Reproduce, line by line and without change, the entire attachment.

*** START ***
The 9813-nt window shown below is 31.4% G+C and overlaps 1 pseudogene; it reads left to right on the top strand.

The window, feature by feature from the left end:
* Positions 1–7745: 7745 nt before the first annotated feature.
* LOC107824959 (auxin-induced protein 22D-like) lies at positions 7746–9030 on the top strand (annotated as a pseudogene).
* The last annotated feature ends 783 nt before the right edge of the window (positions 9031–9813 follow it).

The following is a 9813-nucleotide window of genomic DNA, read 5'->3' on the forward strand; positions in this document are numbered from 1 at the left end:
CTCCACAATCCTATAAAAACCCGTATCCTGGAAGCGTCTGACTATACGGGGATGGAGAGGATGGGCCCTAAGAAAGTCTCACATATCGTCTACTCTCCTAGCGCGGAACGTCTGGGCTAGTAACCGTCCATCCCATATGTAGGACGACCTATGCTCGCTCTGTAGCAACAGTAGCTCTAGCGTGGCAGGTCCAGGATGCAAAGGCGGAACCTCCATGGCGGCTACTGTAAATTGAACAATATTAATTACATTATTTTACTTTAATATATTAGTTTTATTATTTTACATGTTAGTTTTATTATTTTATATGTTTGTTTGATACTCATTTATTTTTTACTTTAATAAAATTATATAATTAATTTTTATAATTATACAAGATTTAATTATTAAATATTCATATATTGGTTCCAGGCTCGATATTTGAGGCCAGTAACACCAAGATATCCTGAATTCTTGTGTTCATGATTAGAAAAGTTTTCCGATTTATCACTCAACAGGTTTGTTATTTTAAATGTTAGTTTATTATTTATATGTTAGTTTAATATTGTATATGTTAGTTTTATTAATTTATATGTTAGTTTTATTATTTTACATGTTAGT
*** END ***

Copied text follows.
The 9813-nt window shown below is 31.4% G+C and overlaps 1 pseudogene; it reads left to right on the top strand.

The window, feature by feature from the left end:
* Positions 1–7745: 7745 nt before the first annotated feature.
* LOC107824959 (auxin-induced protein 22D-like) lies at positions 7746–9030 on the top strand (annotated as a pseudogene).
* The last annotated feature ends 783 nt before the right edge of the window (positions 9031–9813 follow it).

The following is a 9813-nucleotide window of genomic DNA, read 5'->3' on the forward strand; positions in this document are numbered from 1 at the left end:
CTCCACAATCCTATAAAAACCCGTATCCTGGAAGCGTCTGACTATACGGGGATGGAGAGGATGGGCCCTAAGAAAGTCTCACATATCGTCTACTCTCCTAGCGCGGAACGTCTGGGCTAGTAACCGTCCATCCCATATGTAGGACGACCTATGCTCGCTCTGTAGCAACAGTAGCTCTAGCGTGGCAGGTCCAGGATGCAAAGGCGGAACCTCCATGGCGGCTACTGTAAATTGAACAATATTAATTACATTATTTTACTTTAATATATTAGTTTTATTATTTTACATGTTAGTTTTATTATTTTATATGTTTGTTTGATACTCATTTATTTTTTACTTTAATAAAATTATATAATTAATTTTTATAATTATACAAGATTTAATTATTAAATATTCATATATTGGTTCCAGGCTCGATATTTGAGGCCAGTAACACCAAGATATCCTGAATTCTTGTGTTCATGATTAGAAAAGTTTTCCGATTTATCACTCAACAGGTTTGTTATTTTAAATGTTAGTTTATTATTTATATGTTAGTTTAATATTGTATATGTTAGTTTTATTAATTTATATGTTAGTTTTATTATTTTACATGTTAGT